Week 9 of the 2022 Legislative Session
Two-thirds of the 2022 legislative session is behind us after crossing the 40-day mark of the 60-day session. What arguably has been a marathon up to this point will become a sprint as budget negotiations draw near.
As we wrap up week nine, much is happening in the world. Despite the issues we must address domestically, and here in the commonwealth, we cannot help but get caught up in challenges we face nationally and even abroad. The conflict between Ukraine and Russia is the latest topic filling airwaves and tugging at the heartstrings of freedom-loving people worldwide.
I introduced a bipartisan measure, Senate Resolution 153, and it was adopted by the Senate in week nine. It spoke to the importance of freedom and standing in unity with the Ukrainian people against a totalitarian despot and Russian thug like Vladimir Putin. He is responsible for the death of many innocent people and for mothers having to give birth to babies in subways currently serving as bomb shelters as he targets apartment complexes, homes, hospitals, schools and businesses of people who have caused him no harm
I would have never thought that, in our lifetimes, we would see another land war in Europe. But clearly one man's desire for imperialism has upended geopolitics and threatened the freedom-loving people of Ukraine. I feel it was important that the Senate chamber speak on behalf of the people of commonwealth to express support for Ukrainians' ability to defend themselves and their right to self-determination.
I'm old enough to remember when Ukraine first became a country. It was the direct result of America and its allies winning the Cold War, breaking up the U.S.S.R and creation of independent nations grateful to be freed from the human suffering communism brings. Now, Putin hopes to turn back time and return to the old days of Soviet dominance of its numbering countries. Marxism is responsible for the deaths of 100 million people across the span of a century. I won't stand silent as it seeks to emerge from the ashes and I hope America will not, either.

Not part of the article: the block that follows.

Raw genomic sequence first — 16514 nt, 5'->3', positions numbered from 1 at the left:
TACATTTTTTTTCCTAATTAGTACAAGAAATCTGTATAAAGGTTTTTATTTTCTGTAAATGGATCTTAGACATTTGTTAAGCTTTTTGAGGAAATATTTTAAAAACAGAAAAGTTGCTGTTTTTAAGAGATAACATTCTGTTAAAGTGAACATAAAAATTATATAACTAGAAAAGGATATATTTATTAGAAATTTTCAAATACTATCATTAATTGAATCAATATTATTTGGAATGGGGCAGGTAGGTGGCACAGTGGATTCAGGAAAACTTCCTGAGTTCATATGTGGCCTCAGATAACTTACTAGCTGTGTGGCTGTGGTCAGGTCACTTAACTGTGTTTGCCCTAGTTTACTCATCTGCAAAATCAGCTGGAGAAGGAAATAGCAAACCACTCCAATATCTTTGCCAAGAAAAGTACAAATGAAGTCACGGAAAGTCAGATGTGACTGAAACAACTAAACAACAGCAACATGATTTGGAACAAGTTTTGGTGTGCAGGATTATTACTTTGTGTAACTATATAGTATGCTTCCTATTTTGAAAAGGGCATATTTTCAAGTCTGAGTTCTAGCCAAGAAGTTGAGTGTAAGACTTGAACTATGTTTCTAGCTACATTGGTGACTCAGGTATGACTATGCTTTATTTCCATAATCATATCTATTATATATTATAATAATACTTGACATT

On a related note, I also called forward Senate Resolution 159, which encourages the Kentucky Department of Alcoholic Beverage Control (ABC) to suspend the sale of Russian-produced vodka. If you enjoy drinking vodka, several Kentucky distilleries produce a high-quality vodka that will taste even better because it's sourced right here in the Bluegrass. This is an excellent opportunity to shop locally and benefit Kentucky and United States-produced liquor products.
Senate Bill 149 is a constitutional amendment that would be proposed to voters on this November's election ballot. It aims to put reasonable parameters on gubernatorial pardon powers by not allowing pardons or commutations to be granted 30 days before an election through the inauguration. The idea is preventing lame duck governors from granting questionable pardons and commutations.
Senate Bill 160 benefits Kentucky's one-of-a-kind spirits industry following a bizarre change in interpretation of law by the Kentucky Alcoholic Beverage Control (ABC) Board. It allows a distiller to conduct private selection events and sell private selection packages at retail so long as it sells the packages through a wholesaler and licensed retailer. The bill will also allow distillers to sell private selection packages selected by the distillery's own representatives directly from the premises to visitors. Before the ABC's change in statutory interpretation, distilleries were already doing these things. The bill includes an emergency clause to reassure Kentucky distillers of their operations as soon as possible. That means the law would go into effect immediately upon filing with the Secretary of State's Office.
House Bills 4, 6 and 144 made passage in the Senate too. Those bills could reach the Governor's desk for his consideration to be signed into law or allowed to become law without his signature or vetoed. If vetoed, I trust the legislature will soundly override the veto just as we did in the past.
On the pro-life front, we received a big win on Thursday. In an 8-1 ruling, the Supreme Court of the United States affirmed Kentucky's Attorney General can defend pro-life legislation. The Kentucky General Assembly has passed numerous bills since a new majority was secured in 2016. Among them have been bills to ban live dismemberment abortions, which is the bill Attorney General Daniel Cameron was seeking to defend, and now will, before the nation's highest court. I am confident of continued rulings from the court to protect the most innocent further.